Why not do the break-in? Only one reason - because some owners are too impatient to wait a week or two, sacrificing the future of the vehicle to satisfy their short-term lack of self control. Those who say they drove it like they stole it right off the lot always say their car turned out fine....for the first few thousand miles. Do or don't do the recommended break-in, it's your car and it's your money. :wavey:
 

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Discussion Starter · #8 ·
http://www.mototuneusa.com/break_in_secrets.htm

This page has been around awhile. I have a friend at work who is a fellow mechanical engineer. He used to rebuild engines and used the exact same method. He did claim, however, that it is possible to break-in too hard. If you try to tear your engine apart, you might be successful at it... I know I could do it ;)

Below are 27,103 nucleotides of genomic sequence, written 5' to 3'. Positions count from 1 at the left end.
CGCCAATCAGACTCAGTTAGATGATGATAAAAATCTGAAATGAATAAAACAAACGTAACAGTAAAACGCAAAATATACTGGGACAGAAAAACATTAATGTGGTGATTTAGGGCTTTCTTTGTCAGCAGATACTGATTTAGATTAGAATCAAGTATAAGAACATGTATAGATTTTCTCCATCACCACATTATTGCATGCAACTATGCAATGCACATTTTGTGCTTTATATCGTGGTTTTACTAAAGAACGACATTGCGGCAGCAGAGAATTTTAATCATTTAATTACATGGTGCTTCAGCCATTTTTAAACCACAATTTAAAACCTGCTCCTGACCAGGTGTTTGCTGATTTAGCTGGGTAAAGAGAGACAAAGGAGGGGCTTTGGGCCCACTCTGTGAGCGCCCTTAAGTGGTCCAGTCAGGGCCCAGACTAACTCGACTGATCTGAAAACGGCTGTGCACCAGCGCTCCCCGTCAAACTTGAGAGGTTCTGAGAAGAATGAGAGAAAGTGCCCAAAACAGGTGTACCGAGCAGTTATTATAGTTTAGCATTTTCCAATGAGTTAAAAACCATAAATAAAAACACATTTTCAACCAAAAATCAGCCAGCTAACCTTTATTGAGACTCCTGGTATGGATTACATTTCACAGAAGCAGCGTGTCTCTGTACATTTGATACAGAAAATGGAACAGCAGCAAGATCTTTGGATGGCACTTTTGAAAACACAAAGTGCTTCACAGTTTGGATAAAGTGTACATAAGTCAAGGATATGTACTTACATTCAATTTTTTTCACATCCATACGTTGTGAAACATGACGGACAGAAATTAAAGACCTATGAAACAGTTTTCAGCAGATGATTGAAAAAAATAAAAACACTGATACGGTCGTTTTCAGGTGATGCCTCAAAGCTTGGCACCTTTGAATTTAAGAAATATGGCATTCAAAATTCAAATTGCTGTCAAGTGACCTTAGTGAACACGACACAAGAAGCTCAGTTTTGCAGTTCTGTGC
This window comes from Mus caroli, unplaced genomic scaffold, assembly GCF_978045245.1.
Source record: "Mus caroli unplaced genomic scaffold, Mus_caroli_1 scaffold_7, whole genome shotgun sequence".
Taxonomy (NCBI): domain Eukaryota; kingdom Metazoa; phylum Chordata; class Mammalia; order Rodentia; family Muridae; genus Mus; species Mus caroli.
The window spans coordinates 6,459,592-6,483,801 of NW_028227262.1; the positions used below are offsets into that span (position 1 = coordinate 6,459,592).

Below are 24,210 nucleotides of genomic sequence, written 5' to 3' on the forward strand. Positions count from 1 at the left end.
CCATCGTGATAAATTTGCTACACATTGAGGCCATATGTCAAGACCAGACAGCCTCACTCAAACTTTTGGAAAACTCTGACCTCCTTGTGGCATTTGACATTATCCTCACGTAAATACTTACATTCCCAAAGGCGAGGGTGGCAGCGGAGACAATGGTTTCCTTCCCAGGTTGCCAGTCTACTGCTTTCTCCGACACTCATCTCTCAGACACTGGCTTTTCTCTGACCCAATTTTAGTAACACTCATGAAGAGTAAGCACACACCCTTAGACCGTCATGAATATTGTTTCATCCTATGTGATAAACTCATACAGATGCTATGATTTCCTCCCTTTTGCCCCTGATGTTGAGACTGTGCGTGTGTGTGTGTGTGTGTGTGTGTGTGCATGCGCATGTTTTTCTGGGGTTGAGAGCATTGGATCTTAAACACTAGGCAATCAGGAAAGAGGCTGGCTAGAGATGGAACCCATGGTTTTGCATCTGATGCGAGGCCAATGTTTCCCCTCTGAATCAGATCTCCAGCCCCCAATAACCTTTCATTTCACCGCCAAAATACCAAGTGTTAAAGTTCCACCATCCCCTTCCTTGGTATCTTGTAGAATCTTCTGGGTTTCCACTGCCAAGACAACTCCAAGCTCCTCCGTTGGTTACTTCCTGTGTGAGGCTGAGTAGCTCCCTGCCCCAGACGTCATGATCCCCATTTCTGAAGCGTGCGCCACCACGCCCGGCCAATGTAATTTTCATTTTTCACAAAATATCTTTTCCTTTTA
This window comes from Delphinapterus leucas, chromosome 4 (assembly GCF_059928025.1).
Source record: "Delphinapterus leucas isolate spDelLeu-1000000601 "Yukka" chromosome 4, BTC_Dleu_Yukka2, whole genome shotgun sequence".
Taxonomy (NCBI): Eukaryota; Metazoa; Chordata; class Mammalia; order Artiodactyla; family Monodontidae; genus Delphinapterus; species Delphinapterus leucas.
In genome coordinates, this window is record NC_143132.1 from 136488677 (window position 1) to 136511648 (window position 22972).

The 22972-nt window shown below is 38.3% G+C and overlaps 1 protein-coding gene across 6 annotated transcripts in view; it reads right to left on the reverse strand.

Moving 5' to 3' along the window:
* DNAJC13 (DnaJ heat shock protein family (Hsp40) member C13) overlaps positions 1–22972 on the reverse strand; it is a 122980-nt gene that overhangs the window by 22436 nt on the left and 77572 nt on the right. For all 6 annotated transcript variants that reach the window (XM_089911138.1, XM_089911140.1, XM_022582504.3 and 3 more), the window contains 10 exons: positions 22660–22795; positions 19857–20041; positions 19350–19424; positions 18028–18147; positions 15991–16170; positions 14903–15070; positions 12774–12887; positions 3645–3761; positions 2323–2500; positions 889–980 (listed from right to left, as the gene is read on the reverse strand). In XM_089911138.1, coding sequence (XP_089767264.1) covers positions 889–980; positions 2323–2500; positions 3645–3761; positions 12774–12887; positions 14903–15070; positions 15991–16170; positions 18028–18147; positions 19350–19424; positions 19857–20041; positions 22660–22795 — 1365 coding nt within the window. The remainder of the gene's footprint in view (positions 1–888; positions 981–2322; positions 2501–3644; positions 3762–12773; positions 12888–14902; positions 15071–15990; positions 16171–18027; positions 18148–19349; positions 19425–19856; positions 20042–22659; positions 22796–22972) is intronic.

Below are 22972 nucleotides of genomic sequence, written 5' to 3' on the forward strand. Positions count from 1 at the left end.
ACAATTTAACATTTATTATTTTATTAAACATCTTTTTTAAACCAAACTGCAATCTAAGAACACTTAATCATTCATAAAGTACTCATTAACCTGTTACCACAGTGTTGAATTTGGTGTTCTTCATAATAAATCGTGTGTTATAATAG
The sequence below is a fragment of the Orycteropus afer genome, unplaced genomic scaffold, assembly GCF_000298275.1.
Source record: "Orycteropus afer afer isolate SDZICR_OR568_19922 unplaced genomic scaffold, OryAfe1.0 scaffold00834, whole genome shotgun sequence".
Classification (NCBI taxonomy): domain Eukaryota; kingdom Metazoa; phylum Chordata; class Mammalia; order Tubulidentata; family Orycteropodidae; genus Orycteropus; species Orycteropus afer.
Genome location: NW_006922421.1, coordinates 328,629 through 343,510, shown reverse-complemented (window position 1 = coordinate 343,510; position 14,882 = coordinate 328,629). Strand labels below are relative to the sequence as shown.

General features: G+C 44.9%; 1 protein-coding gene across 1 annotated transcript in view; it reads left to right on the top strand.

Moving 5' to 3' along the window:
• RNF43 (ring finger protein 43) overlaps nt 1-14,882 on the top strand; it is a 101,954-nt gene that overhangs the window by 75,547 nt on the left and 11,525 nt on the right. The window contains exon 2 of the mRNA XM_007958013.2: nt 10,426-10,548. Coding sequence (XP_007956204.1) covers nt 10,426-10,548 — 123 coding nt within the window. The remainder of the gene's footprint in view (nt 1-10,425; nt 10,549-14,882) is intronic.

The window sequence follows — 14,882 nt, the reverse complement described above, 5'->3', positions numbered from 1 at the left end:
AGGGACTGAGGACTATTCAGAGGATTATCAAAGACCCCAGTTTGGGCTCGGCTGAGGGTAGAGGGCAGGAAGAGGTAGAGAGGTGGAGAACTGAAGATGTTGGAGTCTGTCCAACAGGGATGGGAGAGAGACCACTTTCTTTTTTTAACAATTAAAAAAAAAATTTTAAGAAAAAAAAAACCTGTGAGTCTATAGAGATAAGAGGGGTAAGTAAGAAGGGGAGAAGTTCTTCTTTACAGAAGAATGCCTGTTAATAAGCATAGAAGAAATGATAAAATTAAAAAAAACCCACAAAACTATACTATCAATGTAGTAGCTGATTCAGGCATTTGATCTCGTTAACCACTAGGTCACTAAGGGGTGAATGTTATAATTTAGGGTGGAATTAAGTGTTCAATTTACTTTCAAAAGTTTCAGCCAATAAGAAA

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I've always just driven it like I normally do from day one. My old 91 Nissan truck with 6cyl has 265,000 mile on it now with no problems. The only thing I have ever done differently was my Departments Harley Police RoadKing. Dealer said no speed over 50mph for first 50 miles and vary speeds up to 50mph up and down for a while.
Back in the day (1970's) I had an old Sarge who used to take the new Dodge Patrol cars with the 383 or 440 Magnum and run it as hard and as fast as he could for about 30 miles or so. His cars never had any problems and ran like a "bat out of ****". But then again he usually wrecked one about once a year so we never really got to see how long they would last.....;-)
 

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I followed the nissan break in period to the T, I am a scurdycat tho :lol: